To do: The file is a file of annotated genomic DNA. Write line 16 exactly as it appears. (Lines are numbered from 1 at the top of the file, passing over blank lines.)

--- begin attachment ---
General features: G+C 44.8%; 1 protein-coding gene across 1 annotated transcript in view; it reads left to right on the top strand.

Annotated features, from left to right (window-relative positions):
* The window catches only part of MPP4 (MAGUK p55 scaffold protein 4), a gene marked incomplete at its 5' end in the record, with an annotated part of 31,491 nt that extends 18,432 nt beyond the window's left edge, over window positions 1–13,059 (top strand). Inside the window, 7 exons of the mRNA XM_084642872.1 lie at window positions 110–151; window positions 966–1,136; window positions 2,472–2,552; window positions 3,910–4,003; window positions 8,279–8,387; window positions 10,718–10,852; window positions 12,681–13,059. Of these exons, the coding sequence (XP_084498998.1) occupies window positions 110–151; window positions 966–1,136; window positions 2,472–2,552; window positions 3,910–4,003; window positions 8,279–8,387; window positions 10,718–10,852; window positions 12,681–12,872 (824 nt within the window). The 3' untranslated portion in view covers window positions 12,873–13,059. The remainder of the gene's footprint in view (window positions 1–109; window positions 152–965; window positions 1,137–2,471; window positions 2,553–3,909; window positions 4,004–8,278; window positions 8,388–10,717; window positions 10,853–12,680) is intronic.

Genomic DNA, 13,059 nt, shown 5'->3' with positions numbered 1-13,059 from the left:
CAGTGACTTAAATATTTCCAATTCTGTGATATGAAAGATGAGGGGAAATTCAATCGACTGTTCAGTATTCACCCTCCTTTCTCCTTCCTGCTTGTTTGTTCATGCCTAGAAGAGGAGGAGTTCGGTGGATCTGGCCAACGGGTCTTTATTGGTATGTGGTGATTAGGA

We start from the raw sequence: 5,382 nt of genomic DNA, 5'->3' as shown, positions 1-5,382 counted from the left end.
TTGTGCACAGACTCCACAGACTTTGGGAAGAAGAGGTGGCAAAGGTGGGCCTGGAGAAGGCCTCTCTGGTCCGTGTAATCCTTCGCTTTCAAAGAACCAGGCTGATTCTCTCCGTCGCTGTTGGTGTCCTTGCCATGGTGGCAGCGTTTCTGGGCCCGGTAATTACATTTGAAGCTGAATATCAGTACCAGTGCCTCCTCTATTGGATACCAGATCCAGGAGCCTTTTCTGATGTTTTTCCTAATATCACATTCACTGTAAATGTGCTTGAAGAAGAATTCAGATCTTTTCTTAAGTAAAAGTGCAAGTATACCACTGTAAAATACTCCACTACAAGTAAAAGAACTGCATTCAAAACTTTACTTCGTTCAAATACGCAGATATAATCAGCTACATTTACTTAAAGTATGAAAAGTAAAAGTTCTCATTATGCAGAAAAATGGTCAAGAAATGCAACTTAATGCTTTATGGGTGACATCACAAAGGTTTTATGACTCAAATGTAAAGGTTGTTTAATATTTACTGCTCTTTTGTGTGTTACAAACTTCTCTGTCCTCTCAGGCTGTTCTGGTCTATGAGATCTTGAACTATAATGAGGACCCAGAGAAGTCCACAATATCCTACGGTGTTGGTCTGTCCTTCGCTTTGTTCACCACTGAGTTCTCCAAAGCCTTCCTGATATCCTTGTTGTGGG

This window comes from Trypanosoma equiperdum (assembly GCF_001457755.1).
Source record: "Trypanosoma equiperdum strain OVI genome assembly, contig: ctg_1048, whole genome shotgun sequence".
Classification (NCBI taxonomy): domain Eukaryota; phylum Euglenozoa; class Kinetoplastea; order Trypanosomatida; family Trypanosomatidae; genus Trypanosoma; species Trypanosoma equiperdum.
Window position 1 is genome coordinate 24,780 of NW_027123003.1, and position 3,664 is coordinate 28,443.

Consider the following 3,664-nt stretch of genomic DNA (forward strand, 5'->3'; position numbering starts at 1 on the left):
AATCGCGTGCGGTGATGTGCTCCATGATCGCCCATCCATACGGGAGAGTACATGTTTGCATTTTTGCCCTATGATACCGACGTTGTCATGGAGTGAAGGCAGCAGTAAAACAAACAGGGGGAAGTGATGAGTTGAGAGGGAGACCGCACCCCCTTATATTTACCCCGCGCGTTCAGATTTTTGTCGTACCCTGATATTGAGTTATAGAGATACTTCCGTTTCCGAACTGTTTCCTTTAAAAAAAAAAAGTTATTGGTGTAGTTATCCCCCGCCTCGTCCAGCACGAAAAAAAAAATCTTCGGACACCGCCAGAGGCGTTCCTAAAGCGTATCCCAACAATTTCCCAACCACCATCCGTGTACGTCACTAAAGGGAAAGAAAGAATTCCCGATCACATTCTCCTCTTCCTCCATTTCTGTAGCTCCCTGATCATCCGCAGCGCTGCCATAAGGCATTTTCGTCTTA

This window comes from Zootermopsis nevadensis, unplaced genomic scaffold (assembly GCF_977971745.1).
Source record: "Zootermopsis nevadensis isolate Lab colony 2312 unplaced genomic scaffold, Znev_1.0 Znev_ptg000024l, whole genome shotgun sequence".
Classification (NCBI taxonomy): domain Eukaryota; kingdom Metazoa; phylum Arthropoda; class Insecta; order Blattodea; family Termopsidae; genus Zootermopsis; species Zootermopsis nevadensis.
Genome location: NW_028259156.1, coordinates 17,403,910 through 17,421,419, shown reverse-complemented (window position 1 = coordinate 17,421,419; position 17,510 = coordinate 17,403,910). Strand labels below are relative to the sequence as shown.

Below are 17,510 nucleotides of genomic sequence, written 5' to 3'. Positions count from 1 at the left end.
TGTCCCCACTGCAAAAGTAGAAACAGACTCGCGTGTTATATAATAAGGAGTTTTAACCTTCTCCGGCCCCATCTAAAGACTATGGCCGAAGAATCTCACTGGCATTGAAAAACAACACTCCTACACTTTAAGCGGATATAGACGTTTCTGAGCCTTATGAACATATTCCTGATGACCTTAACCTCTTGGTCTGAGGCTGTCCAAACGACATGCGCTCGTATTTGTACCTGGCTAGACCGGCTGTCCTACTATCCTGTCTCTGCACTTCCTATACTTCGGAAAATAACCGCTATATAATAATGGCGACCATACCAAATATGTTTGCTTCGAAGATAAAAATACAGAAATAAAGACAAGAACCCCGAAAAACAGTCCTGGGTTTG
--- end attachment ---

Classification (NCBI taxonomy): domain Eukaryota; kingdom Metazoa; phylum Arthropoda; class Insecta; order Blattodea; family Termopsidae; genus Zootermopsis; species Zootermopsis nevadensis.